Ten Wanted Men—Randolph Scott, Richard Boone, Jocelyn Brando, Skip Homeier, Dennis Weaver, Leo Gordon, Lee Van Cleef (1955; Dir: H. Bruce Humberstone)
Adam Stewart [seeing Campbell standing over a dead Grinnel]: “I thought Grinnel was your friend?”
Wick Campbell: “That’s what makes it so sad. I’ve known him for years. First time I was ever forced to kill a man, and it had to be a friend of mine.”
In Ocatilla, Arizona Territory, saloon owner Wick Campbell (Richard Boone) has romantic/material interests in his young female ward Maria Segura (Donna Martell). When she defects to the protection (and romantic attentions) of young Howie Stewart (Skip Homeier, playing a good guy for a change), Campbell hires ten outlaws (including Leo Gordon and Lee Van Cleef) to start a range war, take over the town and take care of both Howie Stewart and his uncle John (Randolph Scott). The ten are clearly too much for young local sheriff Clyde Gibbons (Dennis Weaver). Howie is goaded into a gunfight with one of Campbell’s men, and he surprisingly wins. Despite the fact that he shot in self-defense, false testimony forces the sheriff to put Howie in jail, but he breaks out. John Stewart’s brother, peaceable lawyer Adam Stewart (Howie’s father) is killed by Campbell when he refuses to divulge Howie and Maria’s secret location. Howie blames John for his father’s death.
John Stewart: “You know, Campbell, you’re not thinking straight. Since you became a big man, you have the idea that everything should be done the way you want it, and that’s dangerous. Better straighten yourself out before someone does it for you.”
Wick Campbell: “You, Stewart?”
John Stewart: “Possibly.”
The malevolent Campbell succeeds to some degree in his war before losing control of his outlaws and being killed by John Stewart. Then it’s up to Stewart to get rid of the ten. Stewart discovers Frank Scavo, formerly Campbell’s chief thug, robbing the safe in Campbell’s burning saloon. During a vicious fight between Stewart and Scavo, a wall falls on Scavo and kills him. A double marriage follows–John Stewart and Corinne Michaels, and Howie and Maria.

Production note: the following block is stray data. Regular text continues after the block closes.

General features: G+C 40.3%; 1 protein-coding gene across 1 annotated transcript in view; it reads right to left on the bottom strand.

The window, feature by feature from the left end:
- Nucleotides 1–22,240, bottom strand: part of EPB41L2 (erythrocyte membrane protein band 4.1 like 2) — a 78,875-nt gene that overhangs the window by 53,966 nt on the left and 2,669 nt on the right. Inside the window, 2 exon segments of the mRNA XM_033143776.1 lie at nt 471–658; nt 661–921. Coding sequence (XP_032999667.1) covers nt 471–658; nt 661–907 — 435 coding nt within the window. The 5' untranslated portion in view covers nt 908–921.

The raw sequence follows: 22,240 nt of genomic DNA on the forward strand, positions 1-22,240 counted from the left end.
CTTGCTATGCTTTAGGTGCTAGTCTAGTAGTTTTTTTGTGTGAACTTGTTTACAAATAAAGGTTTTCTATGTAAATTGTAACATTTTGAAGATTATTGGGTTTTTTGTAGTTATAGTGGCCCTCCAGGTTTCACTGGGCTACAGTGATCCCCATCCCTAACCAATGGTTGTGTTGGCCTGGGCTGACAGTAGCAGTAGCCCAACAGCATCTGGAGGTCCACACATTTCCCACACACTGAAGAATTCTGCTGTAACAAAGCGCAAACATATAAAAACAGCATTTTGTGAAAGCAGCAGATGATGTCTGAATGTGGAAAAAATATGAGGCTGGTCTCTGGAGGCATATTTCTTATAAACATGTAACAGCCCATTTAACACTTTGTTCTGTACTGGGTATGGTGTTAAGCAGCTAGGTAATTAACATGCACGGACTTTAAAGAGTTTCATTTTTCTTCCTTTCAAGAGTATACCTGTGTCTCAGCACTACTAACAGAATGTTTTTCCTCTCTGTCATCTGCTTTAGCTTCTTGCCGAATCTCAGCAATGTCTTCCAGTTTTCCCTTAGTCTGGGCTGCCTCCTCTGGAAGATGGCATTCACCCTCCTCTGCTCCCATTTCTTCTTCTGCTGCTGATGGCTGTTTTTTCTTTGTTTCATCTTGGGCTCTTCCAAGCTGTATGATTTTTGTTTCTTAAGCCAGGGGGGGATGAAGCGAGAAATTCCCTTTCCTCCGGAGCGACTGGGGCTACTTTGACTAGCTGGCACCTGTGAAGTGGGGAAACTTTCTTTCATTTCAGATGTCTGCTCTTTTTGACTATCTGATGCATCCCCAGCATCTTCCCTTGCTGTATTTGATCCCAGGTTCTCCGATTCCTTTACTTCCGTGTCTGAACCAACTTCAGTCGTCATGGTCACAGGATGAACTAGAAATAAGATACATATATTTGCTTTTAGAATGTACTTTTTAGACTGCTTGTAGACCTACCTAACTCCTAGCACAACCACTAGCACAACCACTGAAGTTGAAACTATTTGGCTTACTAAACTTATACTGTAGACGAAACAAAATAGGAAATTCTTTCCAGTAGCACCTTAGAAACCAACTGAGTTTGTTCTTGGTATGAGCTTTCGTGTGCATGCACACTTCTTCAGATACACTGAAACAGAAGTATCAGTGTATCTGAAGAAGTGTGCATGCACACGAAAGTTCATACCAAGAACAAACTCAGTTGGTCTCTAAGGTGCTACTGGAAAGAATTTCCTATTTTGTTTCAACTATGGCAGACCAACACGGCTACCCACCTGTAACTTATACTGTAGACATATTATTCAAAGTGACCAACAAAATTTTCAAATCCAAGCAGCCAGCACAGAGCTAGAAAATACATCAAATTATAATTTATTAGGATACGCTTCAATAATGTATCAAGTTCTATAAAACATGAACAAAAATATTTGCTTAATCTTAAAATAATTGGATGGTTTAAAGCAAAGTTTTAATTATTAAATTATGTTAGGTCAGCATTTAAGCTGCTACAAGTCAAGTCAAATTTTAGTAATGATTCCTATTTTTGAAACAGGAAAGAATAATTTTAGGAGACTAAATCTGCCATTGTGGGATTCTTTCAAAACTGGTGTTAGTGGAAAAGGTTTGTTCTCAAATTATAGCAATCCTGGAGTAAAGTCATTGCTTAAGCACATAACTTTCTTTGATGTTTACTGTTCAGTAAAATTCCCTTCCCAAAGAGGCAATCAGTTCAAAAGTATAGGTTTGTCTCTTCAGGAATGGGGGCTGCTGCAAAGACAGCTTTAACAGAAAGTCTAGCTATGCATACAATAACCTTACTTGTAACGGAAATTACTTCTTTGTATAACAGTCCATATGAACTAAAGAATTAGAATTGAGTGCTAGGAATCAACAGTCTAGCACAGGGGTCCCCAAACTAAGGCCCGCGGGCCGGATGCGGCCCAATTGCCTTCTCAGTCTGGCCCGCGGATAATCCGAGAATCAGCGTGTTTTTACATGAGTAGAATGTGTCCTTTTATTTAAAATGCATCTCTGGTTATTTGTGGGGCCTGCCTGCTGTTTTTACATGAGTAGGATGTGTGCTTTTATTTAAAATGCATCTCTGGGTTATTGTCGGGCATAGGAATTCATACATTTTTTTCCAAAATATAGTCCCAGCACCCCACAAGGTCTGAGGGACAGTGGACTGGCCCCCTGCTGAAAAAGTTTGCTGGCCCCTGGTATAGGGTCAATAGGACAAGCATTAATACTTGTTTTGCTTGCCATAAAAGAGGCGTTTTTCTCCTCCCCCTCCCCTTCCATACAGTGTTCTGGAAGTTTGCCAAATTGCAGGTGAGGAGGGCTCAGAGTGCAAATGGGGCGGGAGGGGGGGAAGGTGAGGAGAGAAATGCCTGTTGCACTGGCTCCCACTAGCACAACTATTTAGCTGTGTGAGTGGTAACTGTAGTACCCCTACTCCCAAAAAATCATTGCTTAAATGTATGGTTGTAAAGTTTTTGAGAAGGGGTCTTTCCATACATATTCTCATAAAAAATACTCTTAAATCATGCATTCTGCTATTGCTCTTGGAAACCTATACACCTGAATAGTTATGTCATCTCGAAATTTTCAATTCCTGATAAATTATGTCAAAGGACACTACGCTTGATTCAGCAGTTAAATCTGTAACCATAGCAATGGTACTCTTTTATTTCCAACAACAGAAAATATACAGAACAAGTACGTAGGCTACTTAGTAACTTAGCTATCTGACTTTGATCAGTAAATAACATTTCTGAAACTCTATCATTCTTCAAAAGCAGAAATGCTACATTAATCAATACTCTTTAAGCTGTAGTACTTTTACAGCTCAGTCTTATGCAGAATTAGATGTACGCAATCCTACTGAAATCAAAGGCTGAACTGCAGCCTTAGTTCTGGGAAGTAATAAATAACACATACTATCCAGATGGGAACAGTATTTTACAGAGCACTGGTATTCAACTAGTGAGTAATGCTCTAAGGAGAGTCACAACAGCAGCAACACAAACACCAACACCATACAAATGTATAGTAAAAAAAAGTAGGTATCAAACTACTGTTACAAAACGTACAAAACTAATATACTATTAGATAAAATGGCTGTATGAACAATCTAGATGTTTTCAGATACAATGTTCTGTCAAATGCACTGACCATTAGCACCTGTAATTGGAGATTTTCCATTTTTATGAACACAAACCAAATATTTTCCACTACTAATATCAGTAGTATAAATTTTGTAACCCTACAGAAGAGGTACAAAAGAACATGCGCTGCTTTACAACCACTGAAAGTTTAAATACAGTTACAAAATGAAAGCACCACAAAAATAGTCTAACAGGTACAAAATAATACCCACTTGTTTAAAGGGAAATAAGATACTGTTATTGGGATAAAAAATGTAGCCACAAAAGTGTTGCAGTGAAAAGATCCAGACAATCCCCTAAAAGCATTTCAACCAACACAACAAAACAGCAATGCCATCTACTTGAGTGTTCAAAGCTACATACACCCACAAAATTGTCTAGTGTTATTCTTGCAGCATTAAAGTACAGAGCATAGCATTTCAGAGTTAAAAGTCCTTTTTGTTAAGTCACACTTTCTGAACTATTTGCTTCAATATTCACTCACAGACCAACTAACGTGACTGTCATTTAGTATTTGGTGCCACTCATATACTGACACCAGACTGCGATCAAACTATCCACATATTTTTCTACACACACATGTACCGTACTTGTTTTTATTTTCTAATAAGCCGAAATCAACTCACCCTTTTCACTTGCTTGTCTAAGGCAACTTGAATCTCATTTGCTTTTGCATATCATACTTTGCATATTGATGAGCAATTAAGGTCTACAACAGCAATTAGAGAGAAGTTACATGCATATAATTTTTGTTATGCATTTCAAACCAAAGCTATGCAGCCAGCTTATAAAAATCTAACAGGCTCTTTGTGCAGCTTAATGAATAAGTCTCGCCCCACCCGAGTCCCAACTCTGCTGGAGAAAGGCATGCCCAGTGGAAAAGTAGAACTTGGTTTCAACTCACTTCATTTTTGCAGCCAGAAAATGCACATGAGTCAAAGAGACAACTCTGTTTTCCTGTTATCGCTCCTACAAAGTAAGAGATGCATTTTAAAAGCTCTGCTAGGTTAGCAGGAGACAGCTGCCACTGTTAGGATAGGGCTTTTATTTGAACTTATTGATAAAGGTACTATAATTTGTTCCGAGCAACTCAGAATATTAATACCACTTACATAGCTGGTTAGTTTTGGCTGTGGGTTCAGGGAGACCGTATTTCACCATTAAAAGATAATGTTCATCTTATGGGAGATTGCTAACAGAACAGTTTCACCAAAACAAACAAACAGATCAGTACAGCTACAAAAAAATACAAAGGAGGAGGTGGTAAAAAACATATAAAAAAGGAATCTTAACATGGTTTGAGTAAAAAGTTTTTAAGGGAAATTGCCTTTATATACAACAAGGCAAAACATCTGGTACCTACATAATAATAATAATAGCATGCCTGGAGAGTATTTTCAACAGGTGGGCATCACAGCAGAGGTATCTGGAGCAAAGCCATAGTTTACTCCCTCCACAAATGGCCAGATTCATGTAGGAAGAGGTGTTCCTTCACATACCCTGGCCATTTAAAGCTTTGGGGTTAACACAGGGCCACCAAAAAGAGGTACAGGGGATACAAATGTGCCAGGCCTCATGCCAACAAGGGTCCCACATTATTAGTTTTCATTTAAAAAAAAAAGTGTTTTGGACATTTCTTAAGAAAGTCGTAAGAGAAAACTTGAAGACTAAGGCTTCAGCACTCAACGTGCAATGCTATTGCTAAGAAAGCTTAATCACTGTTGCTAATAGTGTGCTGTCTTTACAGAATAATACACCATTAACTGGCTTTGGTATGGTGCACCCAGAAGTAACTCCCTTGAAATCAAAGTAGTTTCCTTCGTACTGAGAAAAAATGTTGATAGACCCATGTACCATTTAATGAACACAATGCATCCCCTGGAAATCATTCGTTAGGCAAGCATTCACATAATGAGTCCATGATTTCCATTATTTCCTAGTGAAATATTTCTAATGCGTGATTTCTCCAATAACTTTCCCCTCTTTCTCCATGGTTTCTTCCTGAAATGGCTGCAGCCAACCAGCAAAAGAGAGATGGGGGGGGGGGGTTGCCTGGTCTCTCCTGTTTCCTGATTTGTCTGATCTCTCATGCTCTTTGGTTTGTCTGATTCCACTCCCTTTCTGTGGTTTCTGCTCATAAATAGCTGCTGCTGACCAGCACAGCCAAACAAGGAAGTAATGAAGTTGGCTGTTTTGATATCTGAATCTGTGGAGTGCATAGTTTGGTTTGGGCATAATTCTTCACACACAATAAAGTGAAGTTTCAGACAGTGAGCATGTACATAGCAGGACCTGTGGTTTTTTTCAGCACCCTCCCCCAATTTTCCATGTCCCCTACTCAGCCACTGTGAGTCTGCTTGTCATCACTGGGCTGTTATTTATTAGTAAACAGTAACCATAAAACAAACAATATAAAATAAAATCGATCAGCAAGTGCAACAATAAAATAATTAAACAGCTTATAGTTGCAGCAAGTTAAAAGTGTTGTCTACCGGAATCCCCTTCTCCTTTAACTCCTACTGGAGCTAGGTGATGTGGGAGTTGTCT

Jocelyn Brando (Marlon’s sister) plays Corinne Michaels, John Stewart’s love interest. Neither Scott nor Boone shows a glimmer of humor here. Although Richard Boone was an excellent actor and could be particularly effective at playing a villain (The Tall T, Hombre, Big Jake), this is not his best work. Boone wears a gun in a shoulder holster under his vest, in an unconventional rig for a western (but see Tyrone Power in 1939’s Jesse James for another example). Leo Gordon is good as Frank Scavo, the chief thug among the ten wanted men. There’s a fighting-with-dynamite scene, as in Rio Bravo four years later. There is some overheated dialogue, and an unnecessarily twisted plot. Slightly better than average, maybe, but not quite as good as Scott’s best work. In color, at 80 minutes. Two years later, Randolph Scott, Richard Boone and Skip Homeier would all reunite in The Tall T, directed by Budd Boetticher.